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When Ralph Chou was about 12 years old, he took all the right precautions to watch his first solar eclipse.

"I did other stupid things, but when it came to looking at that eclipse, I was being very careful," says Chou, a professor emeritus of optometry and vision science at the University of Waterloo, who's a leading authority on eye damage from eclipse viewing.

Illustration by Drew Christie

Bill Radke speaks with Katherine Switz, founder and executive director of The Stability Network. The nonprofit includes professionals who give talks and workplace presentations about their own mental health diagnoses and the stigma surrounding taking a day off work for mental health. 

Safe injection sites in King County would be stocked with naloxone, a drug used to treat narcotic overdoses in an emergency
Flickr Photo/Jeff Anderson (CC BY 2.0)/https://flic.kr/p/QDVuAb

Bellevue could become one of the first places in King County to impose a ban on supervised injection sites for drug users.

In the neonatal intensive care unit of Cook Children's Hospital in Fort Worth, Texas, a father is rocking a baby attached to a heart monitor. While doctors roam the halls trying to prevent infections, Chief Information Officer Theresa Meadows is worried about another kind of virus.

"The last thing anybody wants to happen in their organization is have all their heart monitors disabled or all of their IV pumps that provide medication to a patient disabled," Meadows says.

Washington’s state Department of Health will remove a billboard deemed offensive after public backlash. The billboard in question was an initiative from the Department’s Marijuana Prevention & Education Program.

Bill Radke talks to Monica Ewing, a benefits manager at Durney Insurance in Hoquiam, about how she councils her clients under the uncertainty of health care reform and why the insurance options in Grays Harbor County are so limited.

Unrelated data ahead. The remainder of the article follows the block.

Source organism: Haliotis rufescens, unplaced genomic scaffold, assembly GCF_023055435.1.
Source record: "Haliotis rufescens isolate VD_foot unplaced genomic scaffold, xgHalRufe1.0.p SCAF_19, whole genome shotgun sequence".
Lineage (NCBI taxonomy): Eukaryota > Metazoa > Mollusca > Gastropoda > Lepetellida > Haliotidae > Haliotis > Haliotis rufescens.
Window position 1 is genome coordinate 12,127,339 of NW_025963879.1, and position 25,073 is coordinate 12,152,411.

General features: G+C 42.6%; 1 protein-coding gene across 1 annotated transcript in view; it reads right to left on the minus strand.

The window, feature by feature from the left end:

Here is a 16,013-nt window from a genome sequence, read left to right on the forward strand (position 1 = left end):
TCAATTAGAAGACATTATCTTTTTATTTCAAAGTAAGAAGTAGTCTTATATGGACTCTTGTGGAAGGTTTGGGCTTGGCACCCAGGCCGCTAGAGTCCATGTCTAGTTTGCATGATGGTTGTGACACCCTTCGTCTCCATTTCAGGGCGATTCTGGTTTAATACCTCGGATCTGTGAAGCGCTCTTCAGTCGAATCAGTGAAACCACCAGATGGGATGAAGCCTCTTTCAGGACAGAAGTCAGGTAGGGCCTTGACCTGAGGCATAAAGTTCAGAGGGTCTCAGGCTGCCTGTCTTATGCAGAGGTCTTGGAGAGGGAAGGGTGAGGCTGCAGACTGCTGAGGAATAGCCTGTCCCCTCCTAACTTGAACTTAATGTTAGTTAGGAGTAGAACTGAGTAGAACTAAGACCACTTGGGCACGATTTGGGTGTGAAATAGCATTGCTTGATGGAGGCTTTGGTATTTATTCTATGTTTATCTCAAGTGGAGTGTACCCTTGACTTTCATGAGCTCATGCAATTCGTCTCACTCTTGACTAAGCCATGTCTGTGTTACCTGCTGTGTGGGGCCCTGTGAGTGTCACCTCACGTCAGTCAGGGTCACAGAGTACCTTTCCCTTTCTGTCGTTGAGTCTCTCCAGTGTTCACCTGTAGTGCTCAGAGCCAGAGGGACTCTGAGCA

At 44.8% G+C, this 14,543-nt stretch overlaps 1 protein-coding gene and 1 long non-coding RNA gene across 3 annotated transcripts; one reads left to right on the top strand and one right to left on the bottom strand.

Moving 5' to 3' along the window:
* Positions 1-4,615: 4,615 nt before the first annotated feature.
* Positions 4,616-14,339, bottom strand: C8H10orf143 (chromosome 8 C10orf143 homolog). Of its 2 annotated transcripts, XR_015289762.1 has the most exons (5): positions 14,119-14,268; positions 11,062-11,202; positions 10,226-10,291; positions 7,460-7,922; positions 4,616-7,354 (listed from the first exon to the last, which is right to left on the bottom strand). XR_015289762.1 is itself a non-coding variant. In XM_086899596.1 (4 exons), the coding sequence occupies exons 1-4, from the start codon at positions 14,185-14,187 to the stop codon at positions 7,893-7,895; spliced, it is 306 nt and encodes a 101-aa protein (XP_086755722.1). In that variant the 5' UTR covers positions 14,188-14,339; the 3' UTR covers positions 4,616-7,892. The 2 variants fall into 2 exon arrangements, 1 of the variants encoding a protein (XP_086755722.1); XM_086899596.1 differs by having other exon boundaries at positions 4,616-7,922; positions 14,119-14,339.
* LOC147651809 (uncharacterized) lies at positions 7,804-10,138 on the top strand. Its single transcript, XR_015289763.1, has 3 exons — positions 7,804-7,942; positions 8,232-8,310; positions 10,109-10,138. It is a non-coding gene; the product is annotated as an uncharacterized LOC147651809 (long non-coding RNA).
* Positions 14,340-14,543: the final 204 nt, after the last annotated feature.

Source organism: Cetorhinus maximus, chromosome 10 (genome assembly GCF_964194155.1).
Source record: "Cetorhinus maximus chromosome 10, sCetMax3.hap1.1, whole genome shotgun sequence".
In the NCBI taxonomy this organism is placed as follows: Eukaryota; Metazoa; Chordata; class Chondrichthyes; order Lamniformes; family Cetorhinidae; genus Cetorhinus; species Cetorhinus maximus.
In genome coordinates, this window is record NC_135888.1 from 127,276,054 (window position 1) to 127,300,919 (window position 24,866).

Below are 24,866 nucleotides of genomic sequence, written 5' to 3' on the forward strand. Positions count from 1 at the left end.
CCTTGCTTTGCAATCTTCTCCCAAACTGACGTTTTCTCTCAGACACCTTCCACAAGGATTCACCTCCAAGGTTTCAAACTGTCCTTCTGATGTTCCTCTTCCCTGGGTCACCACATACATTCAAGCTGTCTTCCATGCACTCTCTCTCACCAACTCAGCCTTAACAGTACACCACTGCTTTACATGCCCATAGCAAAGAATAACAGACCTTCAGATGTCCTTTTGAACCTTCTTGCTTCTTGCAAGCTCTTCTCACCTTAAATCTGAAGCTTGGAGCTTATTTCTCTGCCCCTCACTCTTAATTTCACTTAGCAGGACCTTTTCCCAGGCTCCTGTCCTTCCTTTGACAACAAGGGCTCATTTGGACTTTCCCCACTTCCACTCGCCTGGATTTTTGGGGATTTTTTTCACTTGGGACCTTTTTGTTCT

Bill Radke speaks with Republican state Representative Morgan Irwin and former police chief Norm Stamper about safe injection sites. An initiative may be on the ballot this fall to ban safe injection sites in King County.

Gina Mazany grew up in Anchorage, Alaska. And that's where she had her first fight.

"It was right after I turned 18," she recalls.

A local bar had a boxing ring, and Mazany decided to give it a shot. Her opponent was an older woman with a "mom haircut."

"She beat the crap out of me," Mazany says. "Like she didn't knock me out, she didn't finish me. But she just knocked me around for three rounds. And I remember, later that night I was very, very nauseous. I was throwing up that night."

It was her first concussion.

KUOW Photo/Ruby de Luna

The Trump Administration’s crackdown on undocumented immigrants is causing some people to avoid seeking medical care.  Public Health Seattle-King County is taking steps to reassure patients.


Bill Radke speaks with Vox.com senior policy correspondent Sarah Kliff about single payer health care. Kliff explains the political and practical roadblocks to adopting single payer, as well as who the system would likely benefit or hurt. She also discusses the future of the current bills and what President Trump may truly want for health care in the country.

Jacinta Morales learned she was pregnant after she was processed into ICE detention. She said she was happy to be pregnant.
KUOW Photo/Liz Jones

She wears a yellow uniform, loose, with a sweatshirt underneath. Her long hair, braided in tight cornrows near her temples. Her handshake, timid.

We talk in a small meeting room at the Northwest Detention Center in Tacoma, with her attorney and an interpreter.


Last year, developmentally disabled residents in Washington state institutions choked to death, were sexually assaulted and nearly drowned. That’s according to a report being released Wednesday by Disability Rights Washington.

As a new parent, Jack Gilbert got a lot of different advice on how to properly look after his child: when to give him antibiotics or how often he should sterilize his pacifier, for example.

After the birth of his second child, Gilbert, a scientist who studies microbial ecosystems at the University of Chicago, decided to find out what's actually known about the risks involved when modern-day children come in contact with germs.

Kendra Roberson, lecturer at the University of Washington School of Social Work.
KUOW photo/Megan Farmer

When 30-year-old Charleena Lyles was shot and killed by Seattle Police, her death became part of a legacy of trauma absorbed by the black community. Brain scientists are only now researching impacts this kind of violence has on the psyche of African-Americans and their involvement in the criminal justice system.  

Kendra Roberson, a lecturer at the University of Washington School of Social Work, provides therapy services for black school-age girls. She told reporter Patricia Murphy that young people experiencing long-term trauma can begin to believe that bad things will happen to them.